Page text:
In Opera: The Art of Dying, Linda and Michael Hutcheon suggest that before 20th century medicine made death somewhat postponable, viewers watched opera to rehearse their demises—and demises of loved ones– to come to terms with death’s inevitability. What do we rehearse in watching Abramovic actually cut herself, whip herself, freeze herself? And are we implicated as sadists for watching?

Abramovic’s performance of pain is deliberate, considered, and divorced from any real narrative context. She shows us blood and pain as matters of fact: wounds open, blood runs, then it dries, the skin begins to heal, and at midnight the audience goes home and you get to put your clothes on. She does not construct a victim role for herself, nor does she play abuser. Of course we are inclined to impose such roles. As Ambramovic picked up the razor blade for the first re-opening of the pentagram, an hour or so after the initial cuts, a young woman standing behind me called, “You don’t have to do it again! You can stop.” Abramovic stared blankly in her direction. “No you can’t!” a male voice shouted from higher in the rotunda. Abramovic took several beats, then calmly drew the blade to her stomach. The young woman tore down the ramp and out the revolving door.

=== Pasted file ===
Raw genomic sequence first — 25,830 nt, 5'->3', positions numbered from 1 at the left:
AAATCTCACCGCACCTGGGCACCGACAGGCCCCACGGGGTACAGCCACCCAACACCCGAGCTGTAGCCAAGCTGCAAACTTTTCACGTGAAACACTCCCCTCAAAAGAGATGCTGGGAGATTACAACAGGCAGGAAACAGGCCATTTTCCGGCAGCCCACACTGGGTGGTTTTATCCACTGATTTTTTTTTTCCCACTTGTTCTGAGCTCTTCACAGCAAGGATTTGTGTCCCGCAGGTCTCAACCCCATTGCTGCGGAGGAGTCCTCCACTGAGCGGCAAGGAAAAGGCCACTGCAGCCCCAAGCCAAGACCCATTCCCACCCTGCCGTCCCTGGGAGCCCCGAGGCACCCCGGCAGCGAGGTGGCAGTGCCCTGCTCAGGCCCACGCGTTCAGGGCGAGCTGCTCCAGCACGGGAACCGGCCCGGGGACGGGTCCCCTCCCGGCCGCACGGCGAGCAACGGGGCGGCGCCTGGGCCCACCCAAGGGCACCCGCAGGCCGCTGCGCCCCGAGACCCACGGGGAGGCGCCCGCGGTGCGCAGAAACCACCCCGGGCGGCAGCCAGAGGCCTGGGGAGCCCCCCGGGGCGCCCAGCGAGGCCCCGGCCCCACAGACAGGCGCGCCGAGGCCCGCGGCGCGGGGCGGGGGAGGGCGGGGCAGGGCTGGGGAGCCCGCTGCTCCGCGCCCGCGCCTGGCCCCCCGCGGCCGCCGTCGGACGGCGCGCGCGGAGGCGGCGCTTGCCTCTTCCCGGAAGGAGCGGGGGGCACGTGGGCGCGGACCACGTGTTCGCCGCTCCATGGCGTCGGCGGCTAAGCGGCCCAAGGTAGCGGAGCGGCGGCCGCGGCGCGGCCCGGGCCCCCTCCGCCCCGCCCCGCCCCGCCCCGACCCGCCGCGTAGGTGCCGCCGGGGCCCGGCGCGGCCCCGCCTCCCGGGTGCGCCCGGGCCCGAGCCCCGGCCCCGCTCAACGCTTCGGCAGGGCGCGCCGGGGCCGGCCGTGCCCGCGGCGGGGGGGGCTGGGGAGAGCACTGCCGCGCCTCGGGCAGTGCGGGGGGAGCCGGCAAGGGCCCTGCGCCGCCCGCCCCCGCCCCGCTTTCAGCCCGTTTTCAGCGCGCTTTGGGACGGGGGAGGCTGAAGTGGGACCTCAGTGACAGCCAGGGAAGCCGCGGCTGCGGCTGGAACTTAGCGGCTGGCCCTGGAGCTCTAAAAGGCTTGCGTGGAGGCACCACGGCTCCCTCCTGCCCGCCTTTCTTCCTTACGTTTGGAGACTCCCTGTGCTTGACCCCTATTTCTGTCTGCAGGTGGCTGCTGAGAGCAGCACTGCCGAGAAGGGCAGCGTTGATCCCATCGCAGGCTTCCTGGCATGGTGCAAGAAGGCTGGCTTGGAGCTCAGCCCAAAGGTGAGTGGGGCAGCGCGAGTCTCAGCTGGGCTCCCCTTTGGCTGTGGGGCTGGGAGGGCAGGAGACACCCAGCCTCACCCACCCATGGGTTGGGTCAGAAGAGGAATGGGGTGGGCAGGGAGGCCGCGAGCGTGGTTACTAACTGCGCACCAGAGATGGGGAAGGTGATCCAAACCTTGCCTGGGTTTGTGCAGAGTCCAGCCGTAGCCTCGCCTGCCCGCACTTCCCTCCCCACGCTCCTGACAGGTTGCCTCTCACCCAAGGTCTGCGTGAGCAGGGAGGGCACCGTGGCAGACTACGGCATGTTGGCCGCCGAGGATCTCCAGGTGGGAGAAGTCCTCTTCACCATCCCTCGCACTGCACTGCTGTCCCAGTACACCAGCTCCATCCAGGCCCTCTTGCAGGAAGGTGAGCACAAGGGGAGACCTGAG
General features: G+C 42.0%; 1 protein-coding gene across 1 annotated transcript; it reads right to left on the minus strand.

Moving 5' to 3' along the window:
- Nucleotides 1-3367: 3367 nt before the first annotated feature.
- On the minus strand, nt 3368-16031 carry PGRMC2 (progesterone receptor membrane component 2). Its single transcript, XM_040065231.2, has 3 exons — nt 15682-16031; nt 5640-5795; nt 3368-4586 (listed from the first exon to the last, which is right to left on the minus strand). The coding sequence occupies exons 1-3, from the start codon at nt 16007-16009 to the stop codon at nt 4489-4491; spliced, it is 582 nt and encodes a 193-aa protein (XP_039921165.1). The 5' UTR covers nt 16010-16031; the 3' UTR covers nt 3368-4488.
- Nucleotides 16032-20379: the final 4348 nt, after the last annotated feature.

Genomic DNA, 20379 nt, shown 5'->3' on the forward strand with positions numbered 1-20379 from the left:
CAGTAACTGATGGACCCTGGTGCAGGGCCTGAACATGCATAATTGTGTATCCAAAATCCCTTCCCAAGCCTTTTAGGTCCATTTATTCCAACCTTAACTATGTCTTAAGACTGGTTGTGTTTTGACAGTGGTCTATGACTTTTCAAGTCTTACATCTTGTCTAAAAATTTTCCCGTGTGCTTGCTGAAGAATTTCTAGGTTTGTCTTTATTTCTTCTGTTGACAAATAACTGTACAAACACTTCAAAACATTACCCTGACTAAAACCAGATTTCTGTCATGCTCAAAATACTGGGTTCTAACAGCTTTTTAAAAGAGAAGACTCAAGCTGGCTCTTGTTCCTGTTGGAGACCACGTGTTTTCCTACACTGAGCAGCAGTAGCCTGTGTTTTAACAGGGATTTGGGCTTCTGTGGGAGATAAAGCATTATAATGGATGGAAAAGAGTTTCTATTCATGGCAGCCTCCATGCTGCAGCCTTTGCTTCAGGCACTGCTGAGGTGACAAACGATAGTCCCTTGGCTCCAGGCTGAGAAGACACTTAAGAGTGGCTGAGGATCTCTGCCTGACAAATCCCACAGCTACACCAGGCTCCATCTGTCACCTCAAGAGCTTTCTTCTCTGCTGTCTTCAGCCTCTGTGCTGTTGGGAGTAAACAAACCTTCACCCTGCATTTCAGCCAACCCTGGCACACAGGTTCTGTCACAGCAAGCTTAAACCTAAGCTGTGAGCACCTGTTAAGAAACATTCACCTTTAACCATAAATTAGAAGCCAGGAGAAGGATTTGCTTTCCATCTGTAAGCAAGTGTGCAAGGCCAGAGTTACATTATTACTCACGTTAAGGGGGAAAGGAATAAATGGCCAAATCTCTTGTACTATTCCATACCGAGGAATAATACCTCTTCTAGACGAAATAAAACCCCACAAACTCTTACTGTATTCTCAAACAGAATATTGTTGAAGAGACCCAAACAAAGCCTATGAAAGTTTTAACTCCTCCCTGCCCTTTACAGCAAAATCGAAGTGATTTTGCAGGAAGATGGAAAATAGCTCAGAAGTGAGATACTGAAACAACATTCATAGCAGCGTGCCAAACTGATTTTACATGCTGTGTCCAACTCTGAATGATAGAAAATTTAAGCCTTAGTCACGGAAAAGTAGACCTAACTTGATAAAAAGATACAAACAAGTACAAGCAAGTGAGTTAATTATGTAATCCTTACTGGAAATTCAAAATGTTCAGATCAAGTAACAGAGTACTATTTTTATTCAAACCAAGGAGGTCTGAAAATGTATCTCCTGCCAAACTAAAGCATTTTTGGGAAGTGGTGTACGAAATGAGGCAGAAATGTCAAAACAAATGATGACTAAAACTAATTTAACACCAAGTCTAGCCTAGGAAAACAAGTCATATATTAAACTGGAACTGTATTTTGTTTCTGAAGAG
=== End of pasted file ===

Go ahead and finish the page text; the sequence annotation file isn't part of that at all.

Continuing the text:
For the final performance, a volcanic structure had been erected. From it, Abramovic emerged. An enormous garment– a rainbow of blue fabrics, varied in texture, hue, and sheen—united her with the structure, making it unclear exactly where her body ended and the attired volcano began. Marina Abramovic was twenty feet tall, in a giant dress. The white platform, the site of all her week’s experiments, became a hoop at the bottom of her enormous gown.

Writer and cat-painter Bryan Heyboer noted the resemblance, in scale, between Marina’s elephantine evening gown and some of the costumes of performance artist Pat Oleszko, who is famous for, among other brilliant acts, creating and wearing gigantic, inflatable apparel. He imagined Oleszko entering in one of her costumes and challenging Marina. A pair of dueling performance art behemoths. “Like Godzilla vs. Mothra,” curator Beck Feibelman elaborated. About five minutes later, Oleszko did enter the Guggenheim, her naturally impressive height extended only several inches by an outlandish target board hat, pierced with several darts.

Abramovic stood larger than life, yet with active eyes, surveying and engaging the audience. She wore make-up and had her hair done. She looked stunning. Periodically, she gracefully extended her arms out to each side, in a focused, Evita-like move. She sometimes twisted her body, slowly to one side, then the other. Simple gestures. I can extend. I can twist.